The stomach and proximal duodenum are usually physically protected from the acidic luminal contents by a thick layer of mucous adjacent to the epithelium. Additionally, epithelial cells secrete bicarbonate into the lumen which becomes trapped in the adjacent mucous layer. Therefore a pH gradient is generated at the epithelial surface so that the epithelial cells are not directly exposed to a low pH. The stratified squamous epithelium of the stomach is particularly vulnerable to damage as it lacks the bicarbonate mucous layer. In certain situations the local environment is altered and epithelial cells are exposed to high concentrations of acid. This occurs when horses are fasted as the pH of the stomach drops to extremely low levels. Feeding readily fermentable carbohydrate can also cause epithelial damage as this results in high concentrations of short chain fatty acids which diffuse into epithelial cells and then dissociate causing intracellular acidification and cell death.3,4
Bile salts secreted into the duodenum can regurgitate into the stomach and contact the stratified squamous epithelium in horses with duodenogastric reflux.5 At the low pH found in the stomach, bile salts become unionized and can be absorbed into the surface epithelium causing cell death. Bile salts are usually actively reabsorbed in the ileum but can contact the colonic mucosa after a jejunocecostomy has been performed, potentially damaging the colonic epithelium and causing diarrhea.
Repair of the Mucosal Epithelium
There are several steps involved in restoring the continuity, integrity and function of the epithelium after injury. Initial restoration of the mucosal barrier occurs at the expense of the absorptive and secretory properties of the epithelial cells, which are then restored later.
In the small intestine, the most rapid and immediate response to mucosal injury is contraction of the villi. This reduces the surface area of the defect that must be repaired, and possibly also protects the epithelium from further injury. The initial immediate contraction of the villous tip is triggered by enteric nerves synapsing onto the subepithelial network of myofibroblasts underneath the denuded basement membrane. Villous contraction can be inhibited by denervation or ATP depletion, and inhibition of contraction reduces the rate at which the epithelium recovers.6
Following this immediate villous contraction, is a sustained contraction of smooth muscle cells in the core of the villous resulting in a reduction in villous height. This is again mediated by enteric nerves and is stimulated by prostaglandin E2. However, inhibition of this step does not reduce the overall rate of repair.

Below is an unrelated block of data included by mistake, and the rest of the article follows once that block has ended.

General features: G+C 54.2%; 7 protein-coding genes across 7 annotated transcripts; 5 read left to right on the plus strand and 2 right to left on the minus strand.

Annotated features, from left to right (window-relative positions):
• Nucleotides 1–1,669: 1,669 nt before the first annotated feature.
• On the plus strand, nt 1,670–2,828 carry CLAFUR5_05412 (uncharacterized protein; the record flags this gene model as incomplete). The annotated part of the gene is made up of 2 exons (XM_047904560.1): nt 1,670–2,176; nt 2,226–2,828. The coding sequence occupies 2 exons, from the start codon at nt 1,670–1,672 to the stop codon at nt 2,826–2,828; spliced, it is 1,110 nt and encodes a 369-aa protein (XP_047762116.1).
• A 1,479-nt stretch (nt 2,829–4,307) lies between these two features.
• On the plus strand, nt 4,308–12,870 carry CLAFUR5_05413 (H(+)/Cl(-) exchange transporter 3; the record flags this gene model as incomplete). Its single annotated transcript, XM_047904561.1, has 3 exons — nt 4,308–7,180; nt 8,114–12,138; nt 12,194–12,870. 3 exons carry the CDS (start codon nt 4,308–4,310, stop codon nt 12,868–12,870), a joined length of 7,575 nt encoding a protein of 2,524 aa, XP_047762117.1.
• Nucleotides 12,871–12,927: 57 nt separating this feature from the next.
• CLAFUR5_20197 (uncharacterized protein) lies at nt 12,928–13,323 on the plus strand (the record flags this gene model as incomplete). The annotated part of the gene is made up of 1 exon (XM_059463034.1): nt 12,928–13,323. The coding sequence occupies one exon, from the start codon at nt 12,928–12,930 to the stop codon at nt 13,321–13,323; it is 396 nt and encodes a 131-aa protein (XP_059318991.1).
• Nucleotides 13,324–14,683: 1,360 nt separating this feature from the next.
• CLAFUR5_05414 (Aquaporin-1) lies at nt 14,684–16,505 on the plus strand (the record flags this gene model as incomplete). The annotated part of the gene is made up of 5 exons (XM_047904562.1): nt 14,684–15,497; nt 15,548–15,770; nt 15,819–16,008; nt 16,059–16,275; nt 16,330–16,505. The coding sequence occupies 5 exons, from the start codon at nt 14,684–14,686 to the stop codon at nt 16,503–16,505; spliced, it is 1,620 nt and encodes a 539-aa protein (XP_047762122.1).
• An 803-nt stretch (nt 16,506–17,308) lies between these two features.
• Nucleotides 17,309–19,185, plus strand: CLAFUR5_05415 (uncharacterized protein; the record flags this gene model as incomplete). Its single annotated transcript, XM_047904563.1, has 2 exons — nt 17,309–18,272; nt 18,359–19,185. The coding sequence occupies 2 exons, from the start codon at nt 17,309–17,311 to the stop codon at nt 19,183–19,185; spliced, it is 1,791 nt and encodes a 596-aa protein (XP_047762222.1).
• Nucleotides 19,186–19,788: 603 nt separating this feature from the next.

Migration of preexisting surrounding epithelial cells to cover the denuded basement membrane is termed restitution. The neighboring cells are initially signaled to migrate by growth factors such as transforming growth factor-β (TGF-β), insulin like growth factor-1, hepatocyte growth factor and platelet derived growth factor. TGF-β is the central peptide involved in migration and the majority of other growth factors ultimately stimulate restitution through a common pathway by triggering its activation. Having received the chemotactic signal to migrate, the enterocyte becomes flattened and the microvilli are disassembled to provide lamellipodia for the leading edge of the migrating cell.7 Integrins provide contact between the cytoskeleton of the cell and the denuded basement membrane. The signaling protein focal adhesion kinase (FAK) is phosphorylated when integrins bind to the extracellular matrix and triggers a cascade of intracellular signals that stimulate cell migration and growth. Forward progress is driven by treadmilling actin monomers from the back to the front edge of the lamellipodia, followed by detachment of the rear of the cell, and contraction of the cytoskeleton to pull the trailing edge forward.
Growth factors that stimulate cell migration also stimulate cell synthesis of nitric oxide (NO). NO has an anti adhesive effect that allows migration by reducing cell adhesion to the extra-cellular matrix. Trefoil peptides are also involved in restitution. These peptides are secreted by goblet cells into the intestinal lumen. They appear to promote migration by disrupting the cell-cell adhesion of adjacent cells to allow motility. Another peptide family, polyamines, are highly charged cations that can bind to the negative backbone of DNA and regulate expression of key genes, such as TGF-β. They also play a central role in cytoskeleton cross linking during migration.
Closure of Intercellular Tight Junctions
The final step in reestablishing barrier integrity is closure of the intercellular tight junctions. This is achieved by recruiting the tight junction proteins ZO-1 and occludin, and closing the paracellular space. Prostaglandins play a key role in this step through their effects on electrolyte transport. Specifically, they stimulate Cl- secretion in the crypt which drains the intercellular space of water and collapses the paracellular space. Prostaglandins also inhibit the absorption of Na+ on the villous tip, which prevents water from being pulled in through the intercellular space, allowing the tight junction to close.
Epithelial Proliferation and Differentiation
Once barrier integrity is restored, the final process is to restore the number and function of the epithelial cells. Epithelial proliferation by the stem cells in the base of the crypts is accelerated by growth factors and nutrients in the lumen, and allows the villous architecture to return to normal. Finally, the digestive and absorptive functions of the epithelial cells are restored as the newly formed cells migrate towards the villous tip.
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7. Albers TM, et al. Lab Invest. 1995 Jul;73(1):139-48